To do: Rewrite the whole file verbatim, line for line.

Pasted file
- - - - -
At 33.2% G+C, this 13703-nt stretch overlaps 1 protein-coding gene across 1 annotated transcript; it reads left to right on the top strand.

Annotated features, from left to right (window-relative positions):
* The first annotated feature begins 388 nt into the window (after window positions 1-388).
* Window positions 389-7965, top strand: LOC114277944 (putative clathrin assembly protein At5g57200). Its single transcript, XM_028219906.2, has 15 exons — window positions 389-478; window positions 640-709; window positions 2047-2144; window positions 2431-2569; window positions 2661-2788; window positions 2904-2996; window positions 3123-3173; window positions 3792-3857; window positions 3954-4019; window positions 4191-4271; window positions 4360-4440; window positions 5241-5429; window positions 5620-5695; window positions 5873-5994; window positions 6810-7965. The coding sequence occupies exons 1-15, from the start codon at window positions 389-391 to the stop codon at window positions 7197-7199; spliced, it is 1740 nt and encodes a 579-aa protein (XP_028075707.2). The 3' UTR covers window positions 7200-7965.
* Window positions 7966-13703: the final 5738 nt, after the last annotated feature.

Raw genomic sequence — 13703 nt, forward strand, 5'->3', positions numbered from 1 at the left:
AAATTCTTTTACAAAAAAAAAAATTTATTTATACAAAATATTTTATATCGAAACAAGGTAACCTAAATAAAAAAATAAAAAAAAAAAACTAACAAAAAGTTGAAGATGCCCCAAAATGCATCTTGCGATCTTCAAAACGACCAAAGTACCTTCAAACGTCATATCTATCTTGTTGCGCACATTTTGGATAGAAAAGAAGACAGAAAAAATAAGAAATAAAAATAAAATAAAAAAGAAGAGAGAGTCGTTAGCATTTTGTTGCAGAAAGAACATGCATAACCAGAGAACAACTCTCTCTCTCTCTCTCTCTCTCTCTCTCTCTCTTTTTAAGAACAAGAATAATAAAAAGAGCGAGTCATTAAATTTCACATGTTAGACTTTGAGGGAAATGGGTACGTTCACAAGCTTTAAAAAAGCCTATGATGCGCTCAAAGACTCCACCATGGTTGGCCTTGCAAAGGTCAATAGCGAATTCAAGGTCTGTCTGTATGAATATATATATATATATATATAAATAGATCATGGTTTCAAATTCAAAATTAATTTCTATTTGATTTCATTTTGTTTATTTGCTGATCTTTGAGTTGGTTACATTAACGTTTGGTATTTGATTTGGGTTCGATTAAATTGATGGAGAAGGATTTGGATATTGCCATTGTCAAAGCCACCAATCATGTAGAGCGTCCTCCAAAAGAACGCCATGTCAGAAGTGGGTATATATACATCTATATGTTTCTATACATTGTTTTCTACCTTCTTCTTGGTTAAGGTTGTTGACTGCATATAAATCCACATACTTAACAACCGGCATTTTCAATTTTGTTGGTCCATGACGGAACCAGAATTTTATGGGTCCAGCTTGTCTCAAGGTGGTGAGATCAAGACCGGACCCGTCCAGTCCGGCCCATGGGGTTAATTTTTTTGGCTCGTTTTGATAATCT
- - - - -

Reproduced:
At 33.2% G+C, this 13703-nt stretch overlaps 1 protein-coding gene across 1 annotated transcript; it reads left to right on the top strand.

Annotated features, from left to right (window-relative positions):
* The first annotated feature begins 388 nt into the window (after window positions 1-388).
* Window positions 389-7965, top strand: LOC114277944 (putative clathrin assembly protein At5g57200). Its single transcript, XM_028219906.2, has 15 exons — window positions 389-478; window positions 640-709; window positions 2047-2144; window positions 2431-2569; window positions 2661-2788; window positions 2904-2996; window positions 3123-3173; window positions 3792-3857; window positions 3954-4019; window positions 4191-4271; window positions 4360-4440; window positions 5241-5429; window positions 5620-5695; window positions 5873-5994; window positions 6810-7965. The coding sequence occupies exons 1-15, from the start codon at window positions 389-391 to the stop codon at window positions 7197-7199; spliced, it is 1740 nt and encodes a 579-aa protein (XP_028075707.2). The 3' UTR covers window positions 7200-7965.
* Window positions 7966-13703: the final 5738 nt, after the last annotated feature.

Raw genomic sequence — 13703 nt, forward strand, 5'->3', positions numbered from 1 at the left:
AAATTCTTTTACAAAAAAAAAAATTTATTTATACAAAATATTTTATATCGAAACAAGGTAACCTAAATAAAAAAATAAAAAAAAAAAACTAACAAAAAGTTGAAGATGCCCCAAAATGCATCTTGCGATCTTCAAAACGACCAAAGTACCTTCAAACGTCATATCTATCTTGTTGCGCACATTTTGGATAGAAAAGAAGACAGAAAAAATAAGAAATAAAAATAAAATAAAAAAGAAGAGAGAGTCGTTAGCATTTTGTTGCAGAAAGAACATGCATAACCAGAGAACAACTCTCTCTCTCTCTCTCTCTCTCTCTCTCTCTCTTTTTAAGAACAAGAATAATAAAAAGAGCGAGTCATTAAATTTCACATGTTAGACTTTGAGGGAAATGGGTACGTTCACAAGCTTTAAAAAAGCCTATGATGCGCTCAAAGACTCCACCATGGTTGGCCTTGCAAAGGTCAATAGCGAATTCAAGGTCTGTCTGTATGAATATATATATATATATATATAAATAGATCATGGTTTCAAATTCAAAATTAATTTCTATTTGATTTCATTTTGTTTATTTGCTGATCTTTGAGTTGGTTACATTAACGTTTGGTATTTGATTTGGGTTCGATTAAATTGATGGAGAAGGATTTGGATATTGCCATTGTCAAAGCCACCAATCATGTAGAGCGTCCTCCAAAAGAACGCCATGTCAGAAGTGGGTATATATACATCTATATGTTTCTATACATTGTTTTCTACCTTCTTCTTGGTTAAGGTTGTTGACTGCATATAAATCCACATACTTAACAACCGGCATTTTCAATTTTGTTGGTCCATGACGGAACCAGAATTTTATGGGTCCAGCTTGTCTCAAGGTGGTGAGATCAAGACCGGACCCGTCCAGTCCGGCCCATGGGGTTAATTTTTTTGGCTCGTTTTGATAATCT